I have been in many cities on my present trip through Europe. Nowhere else did I experience what I experienced in Brest. Notwithstanding that 38 years earlier I had gone halfway around the world as a youth, a birthplace is still a birthplace. Every street was dear to me. Being in the city itself – my reunion with the streets and boulevards where I had spent my early years, moved me deeply.

I would say that every Brisker would feel the same way I did, and would like to have seen their city of birth, to see it rebuilt and strengthened culturally and economically.

The Soviet power is rebuilding Brest – the fact that Brest has a population almost as large as before the war makes me marvel at the power of the Soviet Union. One cannot bring back to life those who have perished, but Brest is being rebuilt as an important city, which is to some degree an answer to the destructive barbarity of the Germans. I myself wanted to comment on this as I believe that my fellow Briskers share my sentiments.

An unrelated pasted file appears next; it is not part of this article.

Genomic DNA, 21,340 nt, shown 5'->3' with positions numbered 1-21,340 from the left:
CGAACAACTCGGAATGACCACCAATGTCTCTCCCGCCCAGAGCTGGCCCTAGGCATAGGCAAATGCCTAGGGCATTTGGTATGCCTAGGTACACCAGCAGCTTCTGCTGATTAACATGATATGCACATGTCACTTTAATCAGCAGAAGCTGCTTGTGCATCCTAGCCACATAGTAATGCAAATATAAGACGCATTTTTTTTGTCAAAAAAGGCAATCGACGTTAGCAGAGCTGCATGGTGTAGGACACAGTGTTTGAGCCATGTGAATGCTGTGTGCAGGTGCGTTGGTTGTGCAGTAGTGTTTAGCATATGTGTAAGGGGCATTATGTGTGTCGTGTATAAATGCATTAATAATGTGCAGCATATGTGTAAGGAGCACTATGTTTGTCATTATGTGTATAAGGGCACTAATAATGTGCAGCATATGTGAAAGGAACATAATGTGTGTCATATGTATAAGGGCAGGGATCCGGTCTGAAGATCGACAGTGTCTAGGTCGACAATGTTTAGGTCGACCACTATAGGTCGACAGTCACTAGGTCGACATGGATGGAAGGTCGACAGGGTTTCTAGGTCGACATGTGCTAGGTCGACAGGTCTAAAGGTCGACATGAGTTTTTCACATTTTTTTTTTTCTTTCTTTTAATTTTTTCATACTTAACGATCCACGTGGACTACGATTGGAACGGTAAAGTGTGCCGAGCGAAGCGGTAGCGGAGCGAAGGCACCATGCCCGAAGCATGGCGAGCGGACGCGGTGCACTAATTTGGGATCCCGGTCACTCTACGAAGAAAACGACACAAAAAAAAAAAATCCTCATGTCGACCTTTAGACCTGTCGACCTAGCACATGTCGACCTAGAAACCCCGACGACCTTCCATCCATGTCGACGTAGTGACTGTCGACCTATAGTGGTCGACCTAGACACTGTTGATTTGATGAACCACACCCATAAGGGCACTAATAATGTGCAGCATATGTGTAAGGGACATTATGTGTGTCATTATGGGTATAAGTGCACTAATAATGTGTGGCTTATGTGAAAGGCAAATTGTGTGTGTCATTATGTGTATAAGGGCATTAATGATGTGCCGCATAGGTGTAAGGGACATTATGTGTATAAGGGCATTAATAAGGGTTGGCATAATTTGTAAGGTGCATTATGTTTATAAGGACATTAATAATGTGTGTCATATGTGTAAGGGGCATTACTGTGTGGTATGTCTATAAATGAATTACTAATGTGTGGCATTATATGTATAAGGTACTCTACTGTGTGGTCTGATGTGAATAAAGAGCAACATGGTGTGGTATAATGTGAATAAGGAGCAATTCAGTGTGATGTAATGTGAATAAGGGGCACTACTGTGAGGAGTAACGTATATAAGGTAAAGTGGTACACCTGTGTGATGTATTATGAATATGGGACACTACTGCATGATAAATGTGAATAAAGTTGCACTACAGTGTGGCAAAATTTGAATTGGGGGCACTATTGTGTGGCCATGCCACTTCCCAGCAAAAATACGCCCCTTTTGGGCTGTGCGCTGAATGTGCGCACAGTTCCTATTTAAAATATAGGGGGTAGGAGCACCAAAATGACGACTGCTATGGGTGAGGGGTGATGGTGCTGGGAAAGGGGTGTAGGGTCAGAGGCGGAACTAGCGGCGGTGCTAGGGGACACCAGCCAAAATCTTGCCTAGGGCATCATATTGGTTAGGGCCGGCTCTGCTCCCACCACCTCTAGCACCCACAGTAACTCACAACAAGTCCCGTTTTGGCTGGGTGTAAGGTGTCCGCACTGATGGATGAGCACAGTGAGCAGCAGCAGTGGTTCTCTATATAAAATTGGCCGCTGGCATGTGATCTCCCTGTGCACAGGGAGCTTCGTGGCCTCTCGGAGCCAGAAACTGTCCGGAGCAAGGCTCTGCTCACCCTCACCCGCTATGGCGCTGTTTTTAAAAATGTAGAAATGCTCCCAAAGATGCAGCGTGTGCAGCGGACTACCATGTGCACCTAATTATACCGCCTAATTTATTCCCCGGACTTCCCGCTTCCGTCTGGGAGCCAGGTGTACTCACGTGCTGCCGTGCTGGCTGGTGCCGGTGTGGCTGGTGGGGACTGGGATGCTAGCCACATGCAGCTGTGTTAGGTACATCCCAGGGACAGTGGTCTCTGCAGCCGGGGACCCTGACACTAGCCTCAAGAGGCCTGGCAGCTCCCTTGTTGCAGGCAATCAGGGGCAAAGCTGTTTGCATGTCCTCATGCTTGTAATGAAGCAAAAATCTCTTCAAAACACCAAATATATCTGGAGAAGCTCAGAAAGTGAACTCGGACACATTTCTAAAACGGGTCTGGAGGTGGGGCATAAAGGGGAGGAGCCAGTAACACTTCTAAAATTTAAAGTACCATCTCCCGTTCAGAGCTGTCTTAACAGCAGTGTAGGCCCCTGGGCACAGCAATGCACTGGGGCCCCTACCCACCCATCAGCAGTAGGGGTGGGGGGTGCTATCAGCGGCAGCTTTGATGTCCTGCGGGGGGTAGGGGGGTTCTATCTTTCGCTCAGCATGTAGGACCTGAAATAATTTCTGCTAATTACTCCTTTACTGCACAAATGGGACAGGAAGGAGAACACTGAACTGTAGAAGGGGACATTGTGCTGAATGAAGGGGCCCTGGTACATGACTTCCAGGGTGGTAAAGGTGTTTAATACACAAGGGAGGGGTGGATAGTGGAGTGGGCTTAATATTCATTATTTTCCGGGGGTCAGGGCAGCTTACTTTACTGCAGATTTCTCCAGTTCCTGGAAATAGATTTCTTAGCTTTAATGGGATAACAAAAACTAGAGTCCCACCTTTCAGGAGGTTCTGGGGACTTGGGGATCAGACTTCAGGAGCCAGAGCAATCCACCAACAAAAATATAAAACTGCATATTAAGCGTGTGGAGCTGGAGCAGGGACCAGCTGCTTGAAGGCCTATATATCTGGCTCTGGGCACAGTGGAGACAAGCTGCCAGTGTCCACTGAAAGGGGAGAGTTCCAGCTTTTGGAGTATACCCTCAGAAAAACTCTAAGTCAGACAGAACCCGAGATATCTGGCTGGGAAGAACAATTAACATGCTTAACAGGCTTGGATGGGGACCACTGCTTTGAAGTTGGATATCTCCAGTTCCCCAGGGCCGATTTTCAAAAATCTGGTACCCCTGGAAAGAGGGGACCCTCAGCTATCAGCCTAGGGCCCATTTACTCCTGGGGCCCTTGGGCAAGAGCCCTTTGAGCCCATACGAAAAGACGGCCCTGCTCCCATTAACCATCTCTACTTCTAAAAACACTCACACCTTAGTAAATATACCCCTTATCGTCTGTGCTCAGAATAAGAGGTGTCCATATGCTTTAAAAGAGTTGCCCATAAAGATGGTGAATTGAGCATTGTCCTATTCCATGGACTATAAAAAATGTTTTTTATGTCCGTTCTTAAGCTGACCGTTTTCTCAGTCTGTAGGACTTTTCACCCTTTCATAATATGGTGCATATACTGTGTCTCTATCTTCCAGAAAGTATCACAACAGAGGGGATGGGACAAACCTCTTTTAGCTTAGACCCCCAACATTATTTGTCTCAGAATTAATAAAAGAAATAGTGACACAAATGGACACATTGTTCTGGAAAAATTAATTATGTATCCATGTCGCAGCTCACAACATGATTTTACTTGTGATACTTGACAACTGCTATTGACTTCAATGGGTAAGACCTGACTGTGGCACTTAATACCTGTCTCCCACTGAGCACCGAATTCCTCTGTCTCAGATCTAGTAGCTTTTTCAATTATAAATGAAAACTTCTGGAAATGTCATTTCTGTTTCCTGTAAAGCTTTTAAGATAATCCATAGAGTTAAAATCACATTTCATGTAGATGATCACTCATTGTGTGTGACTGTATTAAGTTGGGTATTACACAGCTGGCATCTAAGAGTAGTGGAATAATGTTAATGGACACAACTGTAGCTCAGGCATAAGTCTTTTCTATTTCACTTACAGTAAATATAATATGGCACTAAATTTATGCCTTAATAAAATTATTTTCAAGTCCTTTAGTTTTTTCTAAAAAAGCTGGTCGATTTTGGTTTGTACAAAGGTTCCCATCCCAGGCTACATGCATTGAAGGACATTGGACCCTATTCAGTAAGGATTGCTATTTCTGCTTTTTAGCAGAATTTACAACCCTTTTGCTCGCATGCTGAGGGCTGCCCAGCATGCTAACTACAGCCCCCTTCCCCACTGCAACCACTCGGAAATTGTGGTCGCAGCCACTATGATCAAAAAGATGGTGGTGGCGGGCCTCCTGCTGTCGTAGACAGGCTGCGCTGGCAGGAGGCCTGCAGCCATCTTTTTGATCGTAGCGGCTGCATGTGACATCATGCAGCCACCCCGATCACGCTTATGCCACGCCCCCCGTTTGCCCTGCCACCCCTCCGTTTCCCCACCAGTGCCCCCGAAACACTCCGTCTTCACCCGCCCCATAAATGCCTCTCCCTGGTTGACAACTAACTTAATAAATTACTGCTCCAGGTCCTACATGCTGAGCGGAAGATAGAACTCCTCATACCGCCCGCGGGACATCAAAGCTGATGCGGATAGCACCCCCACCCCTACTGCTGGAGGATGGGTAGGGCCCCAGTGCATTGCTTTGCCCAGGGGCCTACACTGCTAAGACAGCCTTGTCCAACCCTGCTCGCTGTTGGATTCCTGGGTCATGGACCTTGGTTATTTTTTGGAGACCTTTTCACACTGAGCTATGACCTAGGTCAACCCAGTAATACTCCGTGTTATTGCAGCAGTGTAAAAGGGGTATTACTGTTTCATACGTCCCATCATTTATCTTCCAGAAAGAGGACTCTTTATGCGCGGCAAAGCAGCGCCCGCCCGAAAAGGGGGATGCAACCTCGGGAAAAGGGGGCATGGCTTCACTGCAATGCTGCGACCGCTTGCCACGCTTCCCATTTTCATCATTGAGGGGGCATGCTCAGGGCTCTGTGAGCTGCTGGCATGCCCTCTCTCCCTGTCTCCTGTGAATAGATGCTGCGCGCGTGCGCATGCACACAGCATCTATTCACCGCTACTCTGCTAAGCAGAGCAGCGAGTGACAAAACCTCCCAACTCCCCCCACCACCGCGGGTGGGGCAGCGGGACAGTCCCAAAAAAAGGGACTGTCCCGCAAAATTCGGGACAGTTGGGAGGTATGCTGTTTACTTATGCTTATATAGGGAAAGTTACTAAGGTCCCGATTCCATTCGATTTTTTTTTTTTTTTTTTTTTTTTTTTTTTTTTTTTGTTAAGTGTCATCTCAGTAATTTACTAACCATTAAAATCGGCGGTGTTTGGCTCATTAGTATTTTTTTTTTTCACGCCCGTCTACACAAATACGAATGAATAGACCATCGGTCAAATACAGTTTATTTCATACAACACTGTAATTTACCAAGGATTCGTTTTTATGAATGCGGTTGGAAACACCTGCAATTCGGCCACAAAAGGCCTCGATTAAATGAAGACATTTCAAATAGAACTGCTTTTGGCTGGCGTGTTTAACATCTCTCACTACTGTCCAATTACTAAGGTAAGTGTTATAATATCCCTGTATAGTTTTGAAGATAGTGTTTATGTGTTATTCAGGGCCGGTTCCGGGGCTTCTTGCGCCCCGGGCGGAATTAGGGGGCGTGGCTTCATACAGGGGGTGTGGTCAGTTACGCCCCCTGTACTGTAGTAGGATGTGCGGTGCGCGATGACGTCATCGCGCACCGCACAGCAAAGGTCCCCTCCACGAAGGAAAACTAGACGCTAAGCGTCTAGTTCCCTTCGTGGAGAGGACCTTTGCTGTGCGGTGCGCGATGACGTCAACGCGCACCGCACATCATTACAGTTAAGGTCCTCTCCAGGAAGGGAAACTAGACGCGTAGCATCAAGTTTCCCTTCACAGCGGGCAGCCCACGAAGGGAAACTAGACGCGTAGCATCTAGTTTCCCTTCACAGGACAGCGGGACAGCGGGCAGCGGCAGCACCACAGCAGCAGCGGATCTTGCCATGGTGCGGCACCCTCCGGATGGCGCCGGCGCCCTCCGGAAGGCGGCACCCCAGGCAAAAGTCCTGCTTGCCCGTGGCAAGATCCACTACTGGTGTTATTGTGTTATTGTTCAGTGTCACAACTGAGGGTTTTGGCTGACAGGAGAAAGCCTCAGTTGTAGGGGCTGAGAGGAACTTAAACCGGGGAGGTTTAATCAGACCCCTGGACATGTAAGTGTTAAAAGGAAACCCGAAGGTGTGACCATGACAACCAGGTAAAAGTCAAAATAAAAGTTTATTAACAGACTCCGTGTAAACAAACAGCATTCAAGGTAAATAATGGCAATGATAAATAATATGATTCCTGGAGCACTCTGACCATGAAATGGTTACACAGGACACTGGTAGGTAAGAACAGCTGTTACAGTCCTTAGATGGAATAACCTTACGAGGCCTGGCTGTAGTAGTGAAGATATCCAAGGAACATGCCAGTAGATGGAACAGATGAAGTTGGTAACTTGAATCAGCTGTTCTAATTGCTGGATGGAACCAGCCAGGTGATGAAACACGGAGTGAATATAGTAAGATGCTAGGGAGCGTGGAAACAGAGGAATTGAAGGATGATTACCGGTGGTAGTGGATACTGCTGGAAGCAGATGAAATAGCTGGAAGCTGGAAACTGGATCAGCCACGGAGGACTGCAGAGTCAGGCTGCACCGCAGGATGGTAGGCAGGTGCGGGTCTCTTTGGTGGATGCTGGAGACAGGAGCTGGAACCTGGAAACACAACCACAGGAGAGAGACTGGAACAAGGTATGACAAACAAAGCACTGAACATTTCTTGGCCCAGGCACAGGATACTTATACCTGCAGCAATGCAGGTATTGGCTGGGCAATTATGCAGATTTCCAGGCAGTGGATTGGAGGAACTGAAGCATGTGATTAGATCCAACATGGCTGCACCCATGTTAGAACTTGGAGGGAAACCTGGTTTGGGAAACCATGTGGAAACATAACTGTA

I met with the Chairman of the Brest Soviet City council, and he was pleased to hear that the Briskers in the U.S. are interested in the welfare of the city of Brest, and that naturally the 30 or so surviving Briskers in the city were delighted to receive the greetings that I brought them and that they had not been forgotten.

During the time I spent at Mama Fania's I collected whatever information I could about what the Germans had done as soon as they entered the city and later on when they established the ghetto, and a clear picture emerged through these discussions...

As soon as they entered on 22nd June 1942, they began looting and stealing. On about the 10th or 12th of July 1942 they carried out their first major 'Aktion'. They rounded up Jews in the street and amassed about 4,200 people, many of them young and from the intelligentsia. Included were the veteran Zionist activist, Zev Dov Begin, the lawyer Kaplan, and the doctors Tennenbaum, Fruchtgarten, and Zylberstein – over 4,000 Jews were taken away and never heard of again.